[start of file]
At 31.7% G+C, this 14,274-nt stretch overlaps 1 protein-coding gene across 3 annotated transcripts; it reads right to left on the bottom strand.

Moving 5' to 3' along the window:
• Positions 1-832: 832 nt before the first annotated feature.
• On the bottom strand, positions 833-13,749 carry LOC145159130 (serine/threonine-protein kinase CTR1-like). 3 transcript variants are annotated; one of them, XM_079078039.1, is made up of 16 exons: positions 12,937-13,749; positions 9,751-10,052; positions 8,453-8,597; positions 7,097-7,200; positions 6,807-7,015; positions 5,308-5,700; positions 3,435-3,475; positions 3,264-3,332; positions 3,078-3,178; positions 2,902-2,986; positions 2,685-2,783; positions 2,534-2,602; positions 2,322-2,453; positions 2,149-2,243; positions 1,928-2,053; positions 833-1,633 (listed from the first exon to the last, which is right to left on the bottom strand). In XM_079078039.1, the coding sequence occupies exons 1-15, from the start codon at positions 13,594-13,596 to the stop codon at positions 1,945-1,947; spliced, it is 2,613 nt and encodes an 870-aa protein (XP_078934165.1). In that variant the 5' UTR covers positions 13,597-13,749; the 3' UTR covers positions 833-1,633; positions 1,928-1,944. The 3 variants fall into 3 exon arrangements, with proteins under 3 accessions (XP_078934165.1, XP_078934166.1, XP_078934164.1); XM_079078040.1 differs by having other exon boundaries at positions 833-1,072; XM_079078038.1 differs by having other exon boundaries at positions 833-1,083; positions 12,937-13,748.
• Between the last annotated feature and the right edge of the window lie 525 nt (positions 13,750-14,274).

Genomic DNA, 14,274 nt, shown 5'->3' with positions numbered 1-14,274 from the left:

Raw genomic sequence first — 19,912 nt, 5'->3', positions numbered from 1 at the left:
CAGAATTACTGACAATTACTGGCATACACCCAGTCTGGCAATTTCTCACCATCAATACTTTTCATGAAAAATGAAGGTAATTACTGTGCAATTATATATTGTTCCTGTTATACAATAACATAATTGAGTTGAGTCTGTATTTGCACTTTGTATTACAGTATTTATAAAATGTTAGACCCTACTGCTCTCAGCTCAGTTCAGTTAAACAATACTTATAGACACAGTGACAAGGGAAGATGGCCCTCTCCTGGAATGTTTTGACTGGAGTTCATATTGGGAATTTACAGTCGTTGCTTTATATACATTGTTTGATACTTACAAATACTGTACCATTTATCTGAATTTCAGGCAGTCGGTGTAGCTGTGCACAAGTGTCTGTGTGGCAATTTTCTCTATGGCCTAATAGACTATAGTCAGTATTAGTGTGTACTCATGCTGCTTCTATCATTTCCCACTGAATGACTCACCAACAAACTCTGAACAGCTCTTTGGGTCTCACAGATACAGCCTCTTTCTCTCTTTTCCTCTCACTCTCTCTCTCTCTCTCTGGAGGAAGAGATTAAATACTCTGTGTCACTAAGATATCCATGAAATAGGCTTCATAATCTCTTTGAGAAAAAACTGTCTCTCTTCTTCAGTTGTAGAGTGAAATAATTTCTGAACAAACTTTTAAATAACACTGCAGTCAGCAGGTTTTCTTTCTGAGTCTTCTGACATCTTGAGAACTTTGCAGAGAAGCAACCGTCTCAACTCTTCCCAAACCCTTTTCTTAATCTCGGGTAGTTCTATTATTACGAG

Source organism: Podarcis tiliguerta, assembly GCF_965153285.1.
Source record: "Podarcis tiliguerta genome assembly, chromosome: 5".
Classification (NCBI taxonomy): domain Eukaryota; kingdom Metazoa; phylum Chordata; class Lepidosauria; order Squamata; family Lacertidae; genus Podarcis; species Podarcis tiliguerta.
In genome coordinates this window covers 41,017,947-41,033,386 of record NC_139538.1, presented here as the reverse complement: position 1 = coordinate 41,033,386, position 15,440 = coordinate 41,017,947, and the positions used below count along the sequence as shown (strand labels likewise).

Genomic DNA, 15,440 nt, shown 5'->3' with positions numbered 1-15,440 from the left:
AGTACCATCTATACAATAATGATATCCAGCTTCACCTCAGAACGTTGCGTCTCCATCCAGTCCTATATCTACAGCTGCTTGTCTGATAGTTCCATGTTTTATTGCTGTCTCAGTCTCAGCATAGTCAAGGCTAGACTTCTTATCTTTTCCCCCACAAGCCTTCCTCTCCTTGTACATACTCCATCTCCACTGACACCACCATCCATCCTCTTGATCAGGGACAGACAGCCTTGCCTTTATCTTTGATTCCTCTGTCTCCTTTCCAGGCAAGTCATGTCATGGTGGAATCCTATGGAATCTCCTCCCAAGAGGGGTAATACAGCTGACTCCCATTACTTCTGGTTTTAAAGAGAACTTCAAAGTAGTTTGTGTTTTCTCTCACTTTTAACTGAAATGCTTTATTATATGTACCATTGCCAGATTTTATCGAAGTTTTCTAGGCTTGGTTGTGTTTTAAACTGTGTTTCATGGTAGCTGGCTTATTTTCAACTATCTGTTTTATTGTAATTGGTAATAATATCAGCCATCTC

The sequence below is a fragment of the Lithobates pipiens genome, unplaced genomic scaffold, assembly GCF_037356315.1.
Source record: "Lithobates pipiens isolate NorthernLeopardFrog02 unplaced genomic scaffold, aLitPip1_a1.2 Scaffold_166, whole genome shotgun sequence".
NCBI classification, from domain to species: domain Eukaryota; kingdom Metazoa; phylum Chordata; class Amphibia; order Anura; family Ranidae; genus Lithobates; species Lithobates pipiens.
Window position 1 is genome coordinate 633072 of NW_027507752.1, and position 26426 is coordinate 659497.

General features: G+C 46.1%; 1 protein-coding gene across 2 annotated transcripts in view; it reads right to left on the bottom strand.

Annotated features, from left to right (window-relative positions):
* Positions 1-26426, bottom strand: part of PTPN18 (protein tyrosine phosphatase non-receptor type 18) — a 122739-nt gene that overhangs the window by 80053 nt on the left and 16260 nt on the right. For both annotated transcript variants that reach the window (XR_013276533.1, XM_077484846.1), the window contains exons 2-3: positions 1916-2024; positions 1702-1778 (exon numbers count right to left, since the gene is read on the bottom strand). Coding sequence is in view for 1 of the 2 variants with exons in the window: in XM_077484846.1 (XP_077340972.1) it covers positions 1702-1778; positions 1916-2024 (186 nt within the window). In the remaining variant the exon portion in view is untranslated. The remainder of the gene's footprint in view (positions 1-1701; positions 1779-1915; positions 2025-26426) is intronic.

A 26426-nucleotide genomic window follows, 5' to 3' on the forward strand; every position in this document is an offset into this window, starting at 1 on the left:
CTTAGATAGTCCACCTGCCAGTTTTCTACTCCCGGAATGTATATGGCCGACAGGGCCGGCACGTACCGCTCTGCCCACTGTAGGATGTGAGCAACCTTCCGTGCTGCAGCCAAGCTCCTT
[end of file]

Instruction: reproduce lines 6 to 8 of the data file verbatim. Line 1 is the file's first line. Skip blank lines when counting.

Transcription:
Genomic DNA, 14,274 nt, shown 5'->3' with positions numbered 1-14,274 from the left:

Raw genomic sequence first — 19,912 nt, 5'->3', positions numbered from 1 at the left:
CAGAATTACTGACAATTACTGGCATACACCCAGTCTGGCAATTTCTCACCATCAATACTTTTCATGAAAAATGAAGGTAATTACTGTGCAATTATATATTGTTCCTGTTATACAATAACATAATTGAGTTGAGTCTGTATTTGCACTTTGTATTACAGTATTTATAAAATGTTAGACCCTACTGCTCTCAGCTCAGTTCAGTTAAACAATACTTATAGACACAGTGACAAGGGAAGATGGCCCTCTCCTGGAATGTTTTGACTGGAGTTCATATTGGGAATTTACAGTCGTTGCTTTATATACATTGTTTGATACTTACAAATACTGTACCATTTATCTGAATTTCAGGCAGTCGGTGTAGCTGTGCACAAGTGTCTGTGTGGCAATTTTCTCTATGGCCTAATAGACTATAGTCAGTATTAGTGTGTACTCATGCTGCTTCTATCATTTCCCACTGAATGACTCACCAACAAACTCTGAACAGCTCTTTGGGTCTCACAGATACAGCCTCTTTCTCTCTTTTCCTCTCACTCTCTCTCTCTCTCTCTGGAGGAAGAGATTAAATACTCTGTGTCACTAAGATATCCATGAAATAGGCTTCATAATCTCTTTGAGAAAAAACTGTCTCTCTTCTTCAGTTGTAGAGTGAAATAATTTCTGAACAAACTTTTAAATAACACTGCAGTCAGCAGGTTTTCTTTCTGAGTCTTCTGACATCTTGAGAACTTTGCAGAGAAGCAACCGTCTCAACTCTTCCCAAACCCTTTTCTTAATCTCGGGTAGTTCTATTATTACGAG